I want McCain and Obama to present their rescue packages. Packages of legislative measures that:
A. – Produces an acceptable level of fluidity in the credit markets
B. – Prevent the abusive practice of an overextension of risky loans.
C. – Tightens the recording practices of all federal monetary institutions.
D. – Eliminates the Clinton era National Homeownership Strategy policies
E. – Levees a payback with interest on any and all monies invested in bailout packages
F. – Eliminate golden parachutes for executive officers responsible for insolvency
Obama and McCain may not sit on the committees charged with hammering out such a package but they are charged with the responsibility to create a package that the proper committees must address. Through their leadership they can create a plan that is good enough to garner support and strong enough to rally behind. If they cannot do this than they have no right to comment on the process and use it to advance their candidacies for President.
I want them to demonstrate through deed, not word, how good their abilities are to resolve problems and deal with crisis.
If either McCain or Obama want to demonstrate that they have the ability to accomplish things as President, now is the chance to show it, not just talk about it. The cry for leadership in this crisis is loud and clear and if Obama and/or McCain refuse to answer those cries, than neither one should be asking for the chance to lead our nation for the next four years to come.
Last Wednesday, when McCain embraced the issue and suspended his campaign, he was on track. It was the right thing to do. Since than he has strayed off this track and now we still do not have a rescue package in place. Now, more than ever he needs to get back on track, suspend his campaign and take the lead on the issue. Develop a plan that can win the day and help propel him to the White House.
A Guide to U.S. Newspapers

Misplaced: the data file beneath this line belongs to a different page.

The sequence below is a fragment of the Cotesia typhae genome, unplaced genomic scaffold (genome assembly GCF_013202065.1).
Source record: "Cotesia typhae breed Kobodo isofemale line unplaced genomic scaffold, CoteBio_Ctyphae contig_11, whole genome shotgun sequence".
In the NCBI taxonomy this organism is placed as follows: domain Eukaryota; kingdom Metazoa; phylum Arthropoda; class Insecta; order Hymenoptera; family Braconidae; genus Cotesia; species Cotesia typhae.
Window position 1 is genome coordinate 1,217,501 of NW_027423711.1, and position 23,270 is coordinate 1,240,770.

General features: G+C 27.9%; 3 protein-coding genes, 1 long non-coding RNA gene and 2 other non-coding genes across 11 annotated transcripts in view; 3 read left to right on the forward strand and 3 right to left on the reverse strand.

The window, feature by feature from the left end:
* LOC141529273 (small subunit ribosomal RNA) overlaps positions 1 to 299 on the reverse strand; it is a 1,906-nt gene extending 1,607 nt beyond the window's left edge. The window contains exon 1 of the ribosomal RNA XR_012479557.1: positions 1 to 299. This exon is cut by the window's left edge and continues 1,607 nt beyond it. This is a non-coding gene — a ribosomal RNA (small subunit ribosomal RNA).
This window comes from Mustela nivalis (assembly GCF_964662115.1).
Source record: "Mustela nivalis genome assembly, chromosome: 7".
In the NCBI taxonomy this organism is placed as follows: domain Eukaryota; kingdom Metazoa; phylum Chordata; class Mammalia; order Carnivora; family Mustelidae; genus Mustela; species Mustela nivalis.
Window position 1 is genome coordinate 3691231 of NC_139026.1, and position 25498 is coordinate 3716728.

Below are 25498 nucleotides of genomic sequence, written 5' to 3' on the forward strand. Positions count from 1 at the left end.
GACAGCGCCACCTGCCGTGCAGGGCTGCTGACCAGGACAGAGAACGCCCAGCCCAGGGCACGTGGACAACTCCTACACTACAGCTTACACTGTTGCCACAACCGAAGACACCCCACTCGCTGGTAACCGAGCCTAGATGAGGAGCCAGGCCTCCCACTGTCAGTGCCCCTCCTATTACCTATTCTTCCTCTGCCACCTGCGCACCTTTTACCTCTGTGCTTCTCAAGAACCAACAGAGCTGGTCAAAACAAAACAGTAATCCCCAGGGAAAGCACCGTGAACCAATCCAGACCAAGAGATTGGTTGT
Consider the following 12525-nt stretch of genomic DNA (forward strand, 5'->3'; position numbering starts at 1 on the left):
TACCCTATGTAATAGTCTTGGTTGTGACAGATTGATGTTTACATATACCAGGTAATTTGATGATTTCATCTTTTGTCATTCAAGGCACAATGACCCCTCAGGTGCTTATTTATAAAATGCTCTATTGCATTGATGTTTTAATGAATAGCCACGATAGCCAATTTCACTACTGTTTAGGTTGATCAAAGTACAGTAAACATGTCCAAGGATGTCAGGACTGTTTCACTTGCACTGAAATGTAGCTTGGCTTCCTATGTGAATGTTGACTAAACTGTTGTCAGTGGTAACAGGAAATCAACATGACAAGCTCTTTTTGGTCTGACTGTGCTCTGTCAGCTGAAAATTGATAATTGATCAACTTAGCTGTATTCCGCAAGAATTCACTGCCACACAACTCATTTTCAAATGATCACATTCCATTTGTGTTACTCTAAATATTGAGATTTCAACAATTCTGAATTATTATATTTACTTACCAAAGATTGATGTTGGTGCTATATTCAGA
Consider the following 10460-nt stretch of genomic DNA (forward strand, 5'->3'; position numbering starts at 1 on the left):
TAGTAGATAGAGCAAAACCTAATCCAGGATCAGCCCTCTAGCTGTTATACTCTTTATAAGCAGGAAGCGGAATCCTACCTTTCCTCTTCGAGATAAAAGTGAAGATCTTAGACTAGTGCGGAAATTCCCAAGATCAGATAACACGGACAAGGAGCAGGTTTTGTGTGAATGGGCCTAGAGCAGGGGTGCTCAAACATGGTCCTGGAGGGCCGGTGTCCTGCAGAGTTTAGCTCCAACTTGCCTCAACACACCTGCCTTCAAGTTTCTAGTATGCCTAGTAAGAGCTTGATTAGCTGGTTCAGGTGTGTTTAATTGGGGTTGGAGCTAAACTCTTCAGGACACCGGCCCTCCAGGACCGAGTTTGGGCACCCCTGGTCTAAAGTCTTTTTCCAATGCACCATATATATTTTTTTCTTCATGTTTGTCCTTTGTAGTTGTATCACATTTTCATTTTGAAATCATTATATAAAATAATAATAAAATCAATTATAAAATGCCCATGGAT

1. The Wall Street Journal is read by the people who run the country.
2. The New York Times is read by people who think they run the country.
3. The Washington Post is read by people who think they should run the country.
4. USA Today is read by people who think they ought to run the country but don’t really understand the Washington Post. They do, however like the smog statistics shown in pie charts.
5. The Los Angeles Times is read by people who wouldn’t mind running the country, if they could spare the time, and if they didn’t have to leave L.A. to do it.
6. The Boston Globe is read by people whose parents used to run the country.
7. The New York Daily News is read by people who aren’t too sure who’s running the country, and don’t really care as long as they can get a seat on the train.
8. The New York Post is read by people who don’t care who’s running the country either, as long as they do something really scandalous, preferably while intoxicated.
9. The San Francisco Chronicle is read by people who aren’t sure there is a country, or that anyone is running it; but whoever it is, they oppose all that they stand for. There are occasional exceptions if the leaders are handicapped minority, feministic atheist dwarfs, who also happen to be illegal aliens from ANY country or galaxy as long as they are democrats.
10. The Miami Herald is read by people who are running another country, but need the baseball scores.